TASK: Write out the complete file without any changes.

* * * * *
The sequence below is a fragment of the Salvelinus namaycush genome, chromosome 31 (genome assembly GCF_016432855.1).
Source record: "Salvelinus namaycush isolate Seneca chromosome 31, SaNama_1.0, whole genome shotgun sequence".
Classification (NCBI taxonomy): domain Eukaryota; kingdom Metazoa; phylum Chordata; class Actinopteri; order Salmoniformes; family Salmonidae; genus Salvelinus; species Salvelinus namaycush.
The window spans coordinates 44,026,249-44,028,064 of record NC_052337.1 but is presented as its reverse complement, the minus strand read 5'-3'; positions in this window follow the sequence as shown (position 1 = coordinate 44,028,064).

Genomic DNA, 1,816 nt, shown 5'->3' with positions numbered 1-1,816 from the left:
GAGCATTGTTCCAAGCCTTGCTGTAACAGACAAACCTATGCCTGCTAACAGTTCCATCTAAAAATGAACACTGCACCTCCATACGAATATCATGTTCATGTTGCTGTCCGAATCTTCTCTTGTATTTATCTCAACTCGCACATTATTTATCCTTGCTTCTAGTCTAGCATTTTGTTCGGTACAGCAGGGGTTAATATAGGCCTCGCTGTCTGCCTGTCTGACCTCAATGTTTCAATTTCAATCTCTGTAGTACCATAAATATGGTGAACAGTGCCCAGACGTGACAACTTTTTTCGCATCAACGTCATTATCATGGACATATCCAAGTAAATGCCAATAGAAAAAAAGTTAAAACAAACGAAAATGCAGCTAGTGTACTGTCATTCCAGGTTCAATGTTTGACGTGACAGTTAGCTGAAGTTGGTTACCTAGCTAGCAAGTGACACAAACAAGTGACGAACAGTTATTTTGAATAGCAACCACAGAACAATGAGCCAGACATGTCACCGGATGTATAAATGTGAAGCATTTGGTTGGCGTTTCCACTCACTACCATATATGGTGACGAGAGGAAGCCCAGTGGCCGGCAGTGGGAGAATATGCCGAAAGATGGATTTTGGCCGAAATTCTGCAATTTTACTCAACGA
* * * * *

The sequence below is a fragment of the Salvelinus namaycush genome, chromosome 31 (genome assembly GCF_016432855.1).
Source record: "Salvelinus namaycush isolate Seneca chromosome 31, SaNama_1.0, whole genome shotgun sequence".
Classification (NCBI taxonomy): domain Eukaryota; kingdom Metazoa; phylum Chordata; class Actinopteri; order Salmoniformes; family Salmonidae; genus Salvelinus; species Salvelinus namaycush.
The window spans coordinates 44,026,249-44,028,064 of record NC_052337.1 but is presented as its reverse complement, the minus strand read 5'-3'; positions in this window follow the sequence as shown (position 1 = coordinate 44,028,064).

Genomic DNA, 1,816 nt, shown 5'->3' with positions numbered 1-1,816 from the left:
GAGCATTGTTCCAAGCCTTGCTGTAACAGACAAACCTATGCCTGCTAACAGTTCCATCTAAAAATGAACACTGCACCTCCATACGAATATCATGTTCATGTTGCTGTCCGAATCTTCTCTTGTATTTATCTCAACTCGCACATTATTTATCCTTGCTTCTAGTCTAGCATTTTGTTCGGTACAGCAGGGGTTAATATAGGCCTCGCTGTCTGCCTGTCTGACCTCAATGTTTCAATTTCAATCTCTGTAGTACCATAAATATGGTGAACAGTGCCCAGACGTGACAACTTTTTTCGCATCAACGTCATTATCATGGACATATCCAAGTAAATGCCAATAGAAAAAAAGTTAAAACAAACGAAAATGCAGCTAGTGTACTGTCATTCCAGGTTCAATGTTTGACGTGACAGTTAGCTGAAGTTGGTTACCTAGCTAGCAAGTGACACAAACAAGTGACGAACAGTTATTTTGAATAGCAACCACAGAACAATGAGCCAGACATGTCACCGGATGTATAAATGTGAAGCATTTGGTTGGCGTTTCCACTCACTACCATATATGGTGACGAGAGGAAGCCCAGTGGCCGGCAGTGGGAGAATATGCCGAAAGATGGATTTTGGCCGAAATTCTGCAATTTTACTCAACGA